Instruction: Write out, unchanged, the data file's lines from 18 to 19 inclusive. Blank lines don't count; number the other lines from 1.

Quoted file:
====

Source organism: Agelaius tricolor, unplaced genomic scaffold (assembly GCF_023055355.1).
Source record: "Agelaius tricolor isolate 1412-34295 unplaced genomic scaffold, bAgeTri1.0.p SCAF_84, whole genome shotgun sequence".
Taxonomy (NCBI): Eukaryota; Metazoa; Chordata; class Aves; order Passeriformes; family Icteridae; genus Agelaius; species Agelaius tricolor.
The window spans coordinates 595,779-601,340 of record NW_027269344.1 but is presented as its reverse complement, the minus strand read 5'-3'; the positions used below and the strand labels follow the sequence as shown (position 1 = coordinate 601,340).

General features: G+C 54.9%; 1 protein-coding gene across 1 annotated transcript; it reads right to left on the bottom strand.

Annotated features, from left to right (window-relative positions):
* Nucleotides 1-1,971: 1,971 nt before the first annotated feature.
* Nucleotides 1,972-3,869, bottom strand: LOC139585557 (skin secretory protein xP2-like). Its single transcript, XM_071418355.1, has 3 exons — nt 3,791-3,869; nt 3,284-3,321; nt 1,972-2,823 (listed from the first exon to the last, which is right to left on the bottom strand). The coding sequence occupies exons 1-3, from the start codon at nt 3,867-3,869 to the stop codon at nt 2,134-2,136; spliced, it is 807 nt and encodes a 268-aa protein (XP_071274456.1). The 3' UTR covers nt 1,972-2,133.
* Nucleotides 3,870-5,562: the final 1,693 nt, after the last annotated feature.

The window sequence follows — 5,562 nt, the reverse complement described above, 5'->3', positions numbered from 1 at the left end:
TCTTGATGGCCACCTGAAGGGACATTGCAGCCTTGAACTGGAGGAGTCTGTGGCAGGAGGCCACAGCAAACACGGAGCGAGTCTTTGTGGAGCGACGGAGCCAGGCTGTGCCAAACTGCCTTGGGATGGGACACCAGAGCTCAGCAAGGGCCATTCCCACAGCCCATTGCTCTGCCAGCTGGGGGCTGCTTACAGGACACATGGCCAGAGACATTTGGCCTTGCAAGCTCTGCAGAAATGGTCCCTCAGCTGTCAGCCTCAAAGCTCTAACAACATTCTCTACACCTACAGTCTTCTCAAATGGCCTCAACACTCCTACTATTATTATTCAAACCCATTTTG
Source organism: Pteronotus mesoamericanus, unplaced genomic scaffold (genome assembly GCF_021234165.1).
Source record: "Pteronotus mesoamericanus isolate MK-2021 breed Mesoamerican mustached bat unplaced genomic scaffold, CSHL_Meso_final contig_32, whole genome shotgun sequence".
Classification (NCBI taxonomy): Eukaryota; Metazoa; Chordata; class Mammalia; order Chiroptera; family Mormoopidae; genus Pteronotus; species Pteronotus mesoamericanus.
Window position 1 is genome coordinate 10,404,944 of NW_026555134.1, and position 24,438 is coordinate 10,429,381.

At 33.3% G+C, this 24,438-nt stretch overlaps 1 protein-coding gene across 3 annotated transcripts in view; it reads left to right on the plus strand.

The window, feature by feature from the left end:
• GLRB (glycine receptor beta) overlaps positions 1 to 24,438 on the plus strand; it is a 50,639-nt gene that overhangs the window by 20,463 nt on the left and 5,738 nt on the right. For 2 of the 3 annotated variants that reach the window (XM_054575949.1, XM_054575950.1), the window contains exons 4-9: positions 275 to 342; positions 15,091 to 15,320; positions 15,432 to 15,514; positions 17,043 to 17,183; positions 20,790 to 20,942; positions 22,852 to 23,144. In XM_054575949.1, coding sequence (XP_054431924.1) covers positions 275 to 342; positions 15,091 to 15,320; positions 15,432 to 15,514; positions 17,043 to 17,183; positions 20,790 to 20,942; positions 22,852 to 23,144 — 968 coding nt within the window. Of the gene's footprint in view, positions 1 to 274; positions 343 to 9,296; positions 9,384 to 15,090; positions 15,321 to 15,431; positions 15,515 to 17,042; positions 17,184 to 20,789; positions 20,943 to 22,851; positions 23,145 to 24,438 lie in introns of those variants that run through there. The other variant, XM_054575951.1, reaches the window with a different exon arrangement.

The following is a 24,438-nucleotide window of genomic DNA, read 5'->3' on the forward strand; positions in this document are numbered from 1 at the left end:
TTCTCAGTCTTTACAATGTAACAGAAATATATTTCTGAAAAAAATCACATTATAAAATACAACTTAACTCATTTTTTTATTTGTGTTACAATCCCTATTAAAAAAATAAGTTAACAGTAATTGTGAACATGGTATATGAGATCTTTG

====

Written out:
• GLRB (glycine receptor beta) overlaps positions 1 to 24,438 on the plus strand; it is a 50,639-nt gene that overhangs the window by 20,463 nt on the left and 5,738 nt on the right. For 2 of the 3 annotated variants that reach the window (XM_054575949.1, XM_054575950.1), the window contains exons 4-9: positions 275 to 342; positions 15,091 to 15,320; positions 15,432 to 15,514; positions 17,043 to 17,183; positions 20,790 to 20,942; positions 22,852 to 23,144. In XM_054575949.1, coding sequence (XP_054431924.1) covers positions 275 to 342; positions 15,091 to 15,320; positions 15,432 to 15,514; positions 17,043 to 17,183; positions 20,790 to 20,942; positions 22,852 to 23,144 — 968 coding nt within the window. Of the gene's footprint in view, positions 1 to 274; positions 343 to 9,296; positions 9,384 to 15,090; positions 15,321 to 15,431; positions 15,515 to 17,042; positions 17,184 to 20,789; positions 20,943 to 22,851; positions 23,145 to 24,438 lie in introns of those variants that run through there. The other variant, XM_054575951.1, reaches the window with a different exon arrangement.

The following is a 24,438-nucleotide window of genomic DNA, read 5'->3' on the forward strand; positions in this document are numbered from 1 at the left end: